In a retrospective interview, Russell described the state of mind he felt he needed to enter in order to be able to play basketball as, "I had to almost be in a rage. Nothing went on outside the borders of the court. I could hear anything, I could see anything, and nothing mattered. And I could anticipate every move that every player made." 
Russell was also known for his natural authority. When he became player-coach in 1966, Russell bluntly said to his teammates that "he intended to cut all personal ties to other players", and seamlessly made the transition from their peer to their superior.  Russell, at the time his additional role of coach was announced, publicly stated he believed Auerbach's (who he regarded as the greatest of all coaches) impact as a coach confined every or almost every relationship with each Celtic player to a strictly professional one. 
Russell was known for his distinctive high-pitched laugh (hear at ) of which Auerbach quipped, "There are only two things that could make me quit coaching[:] My wife and Russell's laugh."  To teammates and friends, Russell was open and amicable, but was extremely distrusting and cold towards anyone else.  Journalists were often treated to the "Russell Glower", described as an "icily contemptuous stare accompanied by a long silence".  Russell was also notorious for his refusal to give autographs or even acknowledge the Celtics fans, and was called "the most selfish, surly and uncooperative athlete" by one pundit. 
For most of his career, Russell and his perennial opponent Wilt Chamberlain were close friends. Chamberlain often invited Russell over for Thanksgiving dinner, and at Russell's place, conversation mostly concerned Russell's electric trains.  However, the close relationship ended after Game 7 of the 1969 NBA Finals, when Chamberlain injured his knee with six minutes left and was forced to leave the game. During a conversation with students, a reporter—unknown to Russell—heard Russell describe Chamberlain as a malingerer and accused him of "copping out" of the game when it seemed that the Lakers would lose.  Chamberlain was livid with Russell and saw him as a backstabber.  Chamberlain's knee was injured so badly that he could not play the entire offseason and he ruptured it the next season. The two men did not speak to each other for more than 20 years until Russell finally met with Chamberlain and personally apologized.  After that, the two were often seen together at various events and interviewed as friends. When Chamberlain died in 1999, Chamberlain's nephew said that Russell was the second person he was told to call.  At Chamberlain's eulogy, Russell stated that he did not consider them to be rivals, but rather to have a competition, and that the pair would "be friends through eternity."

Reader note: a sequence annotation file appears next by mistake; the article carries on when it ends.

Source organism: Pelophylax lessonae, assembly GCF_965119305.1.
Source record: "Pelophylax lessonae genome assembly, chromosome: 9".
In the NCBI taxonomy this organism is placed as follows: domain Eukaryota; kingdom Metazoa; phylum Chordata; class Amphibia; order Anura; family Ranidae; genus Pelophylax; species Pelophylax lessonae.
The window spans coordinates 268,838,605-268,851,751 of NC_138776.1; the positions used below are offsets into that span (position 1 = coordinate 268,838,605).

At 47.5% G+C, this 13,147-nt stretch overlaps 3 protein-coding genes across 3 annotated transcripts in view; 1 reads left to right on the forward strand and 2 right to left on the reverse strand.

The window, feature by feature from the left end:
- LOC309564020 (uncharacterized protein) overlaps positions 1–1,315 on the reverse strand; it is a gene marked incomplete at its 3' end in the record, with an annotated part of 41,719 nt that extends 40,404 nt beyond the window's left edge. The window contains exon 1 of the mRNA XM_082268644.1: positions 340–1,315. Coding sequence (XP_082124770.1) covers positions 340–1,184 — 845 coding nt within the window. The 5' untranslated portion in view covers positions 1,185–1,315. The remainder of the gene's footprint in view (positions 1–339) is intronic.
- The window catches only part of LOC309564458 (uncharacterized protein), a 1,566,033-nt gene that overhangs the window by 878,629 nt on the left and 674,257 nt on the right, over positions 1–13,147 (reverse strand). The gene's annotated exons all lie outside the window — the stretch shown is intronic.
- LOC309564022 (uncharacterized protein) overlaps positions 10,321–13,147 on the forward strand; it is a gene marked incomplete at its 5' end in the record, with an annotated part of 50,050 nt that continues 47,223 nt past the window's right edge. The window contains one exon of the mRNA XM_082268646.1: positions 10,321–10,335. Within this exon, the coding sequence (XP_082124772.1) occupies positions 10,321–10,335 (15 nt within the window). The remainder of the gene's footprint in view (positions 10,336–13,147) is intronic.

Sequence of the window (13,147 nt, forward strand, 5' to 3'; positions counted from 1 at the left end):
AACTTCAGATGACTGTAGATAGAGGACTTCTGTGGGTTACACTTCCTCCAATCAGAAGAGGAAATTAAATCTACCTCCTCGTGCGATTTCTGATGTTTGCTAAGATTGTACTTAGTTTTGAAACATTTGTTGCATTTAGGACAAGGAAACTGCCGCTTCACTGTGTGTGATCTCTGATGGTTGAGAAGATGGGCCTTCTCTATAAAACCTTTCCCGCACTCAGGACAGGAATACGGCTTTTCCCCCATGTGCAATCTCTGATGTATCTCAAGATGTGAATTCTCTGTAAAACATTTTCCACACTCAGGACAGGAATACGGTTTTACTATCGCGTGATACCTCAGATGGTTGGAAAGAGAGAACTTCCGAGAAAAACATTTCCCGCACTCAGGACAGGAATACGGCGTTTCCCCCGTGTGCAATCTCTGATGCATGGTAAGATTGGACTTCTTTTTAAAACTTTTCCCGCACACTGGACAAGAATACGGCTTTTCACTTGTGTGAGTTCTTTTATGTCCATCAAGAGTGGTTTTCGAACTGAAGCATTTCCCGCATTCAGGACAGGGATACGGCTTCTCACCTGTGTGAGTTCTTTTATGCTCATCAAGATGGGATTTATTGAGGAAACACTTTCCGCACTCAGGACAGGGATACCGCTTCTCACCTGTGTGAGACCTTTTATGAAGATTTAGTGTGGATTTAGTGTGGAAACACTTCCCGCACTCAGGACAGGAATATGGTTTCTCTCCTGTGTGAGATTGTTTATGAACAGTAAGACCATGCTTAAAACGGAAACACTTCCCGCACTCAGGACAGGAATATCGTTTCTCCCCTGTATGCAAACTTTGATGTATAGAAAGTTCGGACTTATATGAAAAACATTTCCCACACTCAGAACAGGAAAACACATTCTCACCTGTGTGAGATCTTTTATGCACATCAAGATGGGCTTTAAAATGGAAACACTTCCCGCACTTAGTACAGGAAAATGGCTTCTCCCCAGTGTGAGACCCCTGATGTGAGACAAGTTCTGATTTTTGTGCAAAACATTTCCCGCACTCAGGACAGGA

Russell's life was marked by an uphill battle against racism and controversial actions and statements in response to perceived racism. As a child he witnessed how his parents were victims of racial abuse, and the family eventually moved into government housing projects to escape the daily torrent of bigotry.  When he later became a standout college player at USF, Russell recalled how he and his few fellow black teammates were jeered by white students.  Even after he became a star with the Boston Celtics, Russell was the victim of racial abuse. When the NBA All-Stars toured the U.S. in the 1958 offseason, white hotel owners in segregated North Carolina denied rooms to Russell and his black teammates, causing him to later write in his memoir Go Up for Glory, "It stood out, a wall which understanding cannot penetrate. You are a Negro. You are less. It covered every area. A living, smarting, hurting, smelling, greasy substance which covered you. A morass to fight from."  Before the 1961–62 season, Russell's team was scheduled to play in an exhibition game in Lexington, Kentucky, when Russell and his black teammates were refused service at a local restaurant. He and the other black teammates refused to play in the exhibition game and flew home, drawing a great deal of controversy and publicity.